Date of Graduation

5-2016

Document Type

Thesis

Degree Name

Bachelor of Science in Nursing

Degree Level

Undergraduate

Department

Nursing

Advisor

Shreve, Marilou

Reader

Smith-Blair, Nan

Second Reader

Vowell-Johnson, Kelly

Abstract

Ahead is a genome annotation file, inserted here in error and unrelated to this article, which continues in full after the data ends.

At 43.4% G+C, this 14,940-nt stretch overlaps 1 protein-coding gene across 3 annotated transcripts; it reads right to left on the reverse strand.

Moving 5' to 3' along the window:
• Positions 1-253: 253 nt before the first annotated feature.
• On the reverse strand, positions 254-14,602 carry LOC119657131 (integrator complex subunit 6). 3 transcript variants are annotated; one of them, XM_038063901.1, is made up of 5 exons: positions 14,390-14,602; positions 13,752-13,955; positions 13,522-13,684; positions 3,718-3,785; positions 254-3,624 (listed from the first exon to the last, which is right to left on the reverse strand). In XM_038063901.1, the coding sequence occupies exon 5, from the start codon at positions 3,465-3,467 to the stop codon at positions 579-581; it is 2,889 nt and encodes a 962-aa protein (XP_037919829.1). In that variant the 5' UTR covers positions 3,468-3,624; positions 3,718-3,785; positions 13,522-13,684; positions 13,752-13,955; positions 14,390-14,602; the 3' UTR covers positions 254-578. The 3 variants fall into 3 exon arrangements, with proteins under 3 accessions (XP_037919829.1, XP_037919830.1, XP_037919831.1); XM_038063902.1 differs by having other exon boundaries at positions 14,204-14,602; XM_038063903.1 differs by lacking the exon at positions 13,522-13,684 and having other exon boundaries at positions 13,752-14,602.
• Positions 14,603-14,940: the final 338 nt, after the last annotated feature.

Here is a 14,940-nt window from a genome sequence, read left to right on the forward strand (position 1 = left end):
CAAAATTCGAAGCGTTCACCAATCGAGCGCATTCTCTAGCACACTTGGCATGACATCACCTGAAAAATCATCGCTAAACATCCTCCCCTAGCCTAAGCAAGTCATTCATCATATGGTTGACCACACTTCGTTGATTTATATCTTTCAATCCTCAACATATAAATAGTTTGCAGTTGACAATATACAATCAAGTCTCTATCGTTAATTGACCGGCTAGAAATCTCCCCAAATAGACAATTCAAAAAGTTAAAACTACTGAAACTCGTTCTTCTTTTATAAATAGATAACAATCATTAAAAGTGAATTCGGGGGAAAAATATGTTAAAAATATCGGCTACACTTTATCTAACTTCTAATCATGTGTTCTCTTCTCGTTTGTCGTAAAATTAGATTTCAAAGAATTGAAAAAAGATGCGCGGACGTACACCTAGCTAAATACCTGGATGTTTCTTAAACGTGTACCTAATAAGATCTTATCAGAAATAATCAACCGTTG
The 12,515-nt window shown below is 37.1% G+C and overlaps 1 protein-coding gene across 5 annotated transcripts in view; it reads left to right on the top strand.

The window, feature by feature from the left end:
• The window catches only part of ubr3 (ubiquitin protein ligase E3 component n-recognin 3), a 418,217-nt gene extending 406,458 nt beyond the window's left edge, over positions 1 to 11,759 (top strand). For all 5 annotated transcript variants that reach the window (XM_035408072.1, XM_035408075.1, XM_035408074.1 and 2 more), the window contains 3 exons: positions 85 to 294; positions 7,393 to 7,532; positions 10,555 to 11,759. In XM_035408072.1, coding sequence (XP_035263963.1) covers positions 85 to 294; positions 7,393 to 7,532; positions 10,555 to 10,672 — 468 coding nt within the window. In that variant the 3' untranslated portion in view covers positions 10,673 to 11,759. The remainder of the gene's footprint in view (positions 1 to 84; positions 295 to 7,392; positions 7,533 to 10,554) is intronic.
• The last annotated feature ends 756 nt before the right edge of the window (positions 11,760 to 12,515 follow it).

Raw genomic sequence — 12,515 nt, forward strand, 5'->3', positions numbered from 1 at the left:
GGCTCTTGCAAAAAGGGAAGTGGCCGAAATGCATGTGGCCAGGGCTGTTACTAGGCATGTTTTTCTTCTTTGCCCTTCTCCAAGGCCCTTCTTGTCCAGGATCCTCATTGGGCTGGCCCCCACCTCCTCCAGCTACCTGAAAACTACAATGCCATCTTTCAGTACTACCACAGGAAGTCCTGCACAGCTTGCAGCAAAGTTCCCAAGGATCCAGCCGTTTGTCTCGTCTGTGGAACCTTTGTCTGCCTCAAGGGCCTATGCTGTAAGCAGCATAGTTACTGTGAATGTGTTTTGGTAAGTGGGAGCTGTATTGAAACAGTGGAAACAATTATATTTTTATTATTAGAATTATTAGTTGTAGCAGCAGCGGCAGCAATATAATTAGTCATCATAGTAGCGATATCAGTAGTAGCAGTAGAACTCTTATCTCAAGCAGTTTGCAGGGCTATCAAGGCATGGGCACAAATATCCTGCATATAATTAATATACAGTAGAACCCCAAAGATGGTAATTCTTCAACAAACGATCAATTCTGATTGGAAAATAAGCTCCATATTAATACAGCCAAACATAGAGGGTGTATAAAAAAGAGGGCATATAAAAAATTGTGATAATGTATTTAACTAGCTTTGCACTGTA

Body Mass Index (BMI) is a screening tool to measure body fat that is calculated based on the height, weight, age, and gender of a child. Being overweight as a child is defined as having a BMI between the 85th and 95th percentiles. Obesity is defined as having a BMI at or above the 95th percentile (“Basics About Childhood Obesity,” 2012). Having a high BMI comes with an increased risk of multiple co-morbidities, both physical and psychosocial (Pulgarón, 2013). Birth weight has been presumed to play a role in the prevalence of obesity in children. The purpose of this study was to determine the correlation of birth weight and obesity. A retrospective chart review from patients Harvey Pediatric evaluated weight at birth, two years, four years, and seven years of age to determine if there was a correlation between BMI and birth weight in NWA. 53 chart reviews were completed, and although there were small positive correlations between birth weight and body mass index at ages two and four, there was no statistically significant correlation. Therefore the hypothesis, there is no statistically significant difference between birth weight and BMI measurements in children at the ages of birth, 2, 5, and 7 years, was accepted.

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